Been there, done that. The middle ground is the lowest ground.

Maybe deep within, you believe in God’s affirming heart for LGBT people. You have studied it out, covered the chalkboard with new equations, new summations, new conclusions. Like Nicodemus, in the dark of night, you have come to Jesus. Learned His heart. Yet, it’s your secret stance. Only known by you, perhaps a few others. Adding up the costs, the conversations to take place, the meetings to meet with, the look in people’s eyes, the locking of their wallets, the removal of their memberships. The de-friending, the demonizing, the de-humanizing. The firing, the resigning, the transitioning. The tally on the receipt, the numbers that result… it’s too much. The cost is just too much.

That was me. The pastor, who with money he didn’t have, planted a church, starting with seven people. Nurtured it, fed it, changed its diapers. Knowing full well, just a year in, if people knew my true heart, it might die. I could lose everything. Friendships, family, systems that held me together, clients in my bi-vocational work.

But then, the awakening. Truth. Jesus. God’s heart.

Christian, do you realize the spiritual, emotional, and physical torture LGBT people experience, almost exclusively at the hands of our Christianity? Thousands of gay and lesbian people commit suicide every year. Others, walk a daily living hell of discrimination, hate, bullying, violence, abuse, marginalization, and condemnation. A staggering 41% of transgender people attempt suicide because of societal non-acceptance.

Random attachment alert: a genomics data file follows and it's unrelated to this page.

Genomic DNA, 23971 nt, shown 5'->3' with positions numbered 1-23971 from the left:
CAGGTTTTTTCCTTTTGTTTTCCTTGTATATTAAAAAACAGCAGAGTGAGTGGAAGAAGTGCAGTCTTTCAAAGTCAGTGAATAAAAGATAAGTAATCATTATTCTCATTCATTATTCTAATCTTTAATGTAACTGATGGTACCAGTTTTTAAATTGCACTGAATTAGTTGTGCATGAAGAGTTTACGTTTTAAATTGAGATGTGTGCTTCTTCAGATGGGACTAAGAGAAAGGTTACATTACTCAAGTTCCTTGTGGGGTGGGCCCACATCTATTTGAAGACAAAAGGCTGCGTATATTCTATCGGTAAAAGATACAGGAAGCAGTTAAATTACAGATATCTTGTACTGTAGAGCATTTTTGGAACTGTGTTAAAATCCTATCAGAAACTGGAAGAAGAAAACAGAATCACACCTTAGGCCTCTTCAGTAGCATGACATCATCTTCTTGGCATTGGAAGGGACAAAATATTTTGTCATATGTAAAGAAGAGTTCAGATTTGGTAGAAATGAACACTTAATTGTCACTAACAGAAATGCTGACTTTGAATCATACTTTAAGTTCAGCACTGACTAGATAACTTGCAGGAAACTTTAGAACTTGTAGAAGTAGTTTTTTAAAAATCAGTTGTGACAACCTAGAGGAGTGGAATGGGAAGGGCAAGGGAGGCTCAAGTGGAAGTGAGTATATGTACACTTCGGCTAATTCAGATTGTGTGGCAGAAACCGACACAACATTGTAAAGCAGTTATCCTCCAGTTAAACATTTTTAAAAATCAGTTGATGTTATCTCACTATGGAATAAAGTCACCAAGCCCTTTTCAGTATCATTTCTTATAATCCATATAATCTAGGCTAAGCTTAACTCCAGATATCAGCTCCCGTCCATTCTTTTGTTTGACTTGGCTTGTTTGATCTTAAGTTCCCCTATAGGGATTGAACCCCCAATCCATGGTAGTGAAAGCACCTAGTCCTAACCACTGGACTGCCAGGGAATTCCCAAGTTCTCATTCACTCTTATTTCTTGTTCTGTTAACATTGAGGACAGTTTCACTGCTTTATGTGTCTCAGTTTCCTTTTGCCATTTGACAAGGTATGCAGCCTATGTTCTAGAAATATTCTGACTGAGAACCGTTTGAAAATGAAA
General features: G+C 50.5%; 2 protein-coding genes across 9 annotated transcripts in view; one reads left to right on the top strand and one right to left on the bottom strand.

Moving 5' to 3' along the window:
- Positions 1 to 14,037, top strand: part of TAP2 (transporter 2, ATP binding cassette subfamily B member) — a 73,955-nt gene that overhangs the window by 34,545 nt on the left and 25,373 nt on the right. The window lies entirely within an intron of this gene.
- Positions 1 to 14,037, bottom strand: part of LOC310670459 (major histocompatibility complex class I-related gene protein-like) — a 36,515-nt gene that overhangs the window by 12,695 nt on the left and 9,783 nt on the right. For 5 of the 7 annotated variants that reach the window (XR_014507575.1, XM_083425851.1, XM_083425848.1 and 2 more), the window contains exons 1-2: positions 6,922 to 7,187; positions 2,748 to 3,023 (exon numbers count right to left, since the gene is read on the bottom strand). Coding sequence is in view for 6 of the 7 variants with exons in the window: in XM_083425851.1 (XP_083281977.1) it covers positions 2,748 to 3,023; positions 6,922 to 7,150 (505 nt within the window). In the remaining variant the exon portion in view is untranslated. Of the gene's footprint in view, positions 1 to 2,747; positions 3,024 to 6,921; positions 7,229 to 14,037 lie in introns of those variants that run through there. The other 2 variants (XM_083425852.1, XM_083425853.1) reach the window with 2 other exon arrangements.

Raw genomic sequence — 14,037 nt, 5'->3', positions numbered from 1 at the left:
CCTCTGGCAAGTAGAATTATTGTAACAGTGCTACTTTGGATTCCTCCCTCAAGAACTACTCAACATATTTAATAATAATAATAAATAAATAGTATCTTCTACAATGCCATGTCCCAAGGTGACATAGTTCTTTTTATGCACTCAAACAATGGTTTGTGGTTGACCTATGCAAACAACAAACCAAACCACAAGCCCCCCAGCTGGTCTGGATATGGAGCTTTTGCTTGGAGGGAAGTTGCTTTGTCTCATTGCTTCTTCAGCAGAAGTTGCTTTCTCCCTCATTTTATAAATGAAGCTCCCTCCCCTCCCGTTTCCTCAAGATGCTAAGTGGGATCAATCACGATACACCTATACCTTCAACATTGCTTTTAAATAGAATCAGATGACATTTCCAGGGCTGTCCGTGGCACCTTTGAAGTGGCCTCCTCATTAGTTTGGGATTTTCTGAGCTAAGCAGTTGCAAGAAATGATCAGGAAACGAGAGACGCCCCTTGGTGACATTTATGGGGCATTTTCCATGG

Certainly, that has to bother you, at least register a blip on your radar screen, does it not?  No, maybe it’s not happening in your leather-bound, steeple-topped world, but it’s happening in God’s world. And quite frankly, He’s pissed and so am I.

Can you even begin to imagine what’s that like? Every moment of every day, dehumanized and demonized. A breath among them is rarely taken without a whiff of pungent bigotry stinging every fiber of their being, burning clear down to their souls.

Folks, this is disgusting, outrageous, and dripping with pure evil. And who are the ones leading this frontal of death towards the LGBT community?

Christians, that’s who.

Do you realize the Bible, particularly in regards to LGBT, isn’t nearly as clear as you think it is? It’s not the slam dunk we have swallowed as truth. There is only one Word of God, Jesus. The rest our words about God requiring deep contextualization, discernment, and evaluation. Those six verses that we cling to, seemingly condemning LGBT people, are at best a house of cards. We’re slinging marshmallows, arming them are missiles.

But chances are, you won’t hear any of that. The fingers in our ears feel safer. The reality that you, and a whole spiritual system within Christianity could be completely wrong, is perhaps just too much for your pride and faith arrogance to compute. So excuse me, if while you smoke your unnatural cigarettes, sign your unnatural divorce papers, and stuff your faces with all kinds of unnatural, I get a little smirk on my face when you try to get all Bible on me, preaching to me how “unnatural” those LGBT people are.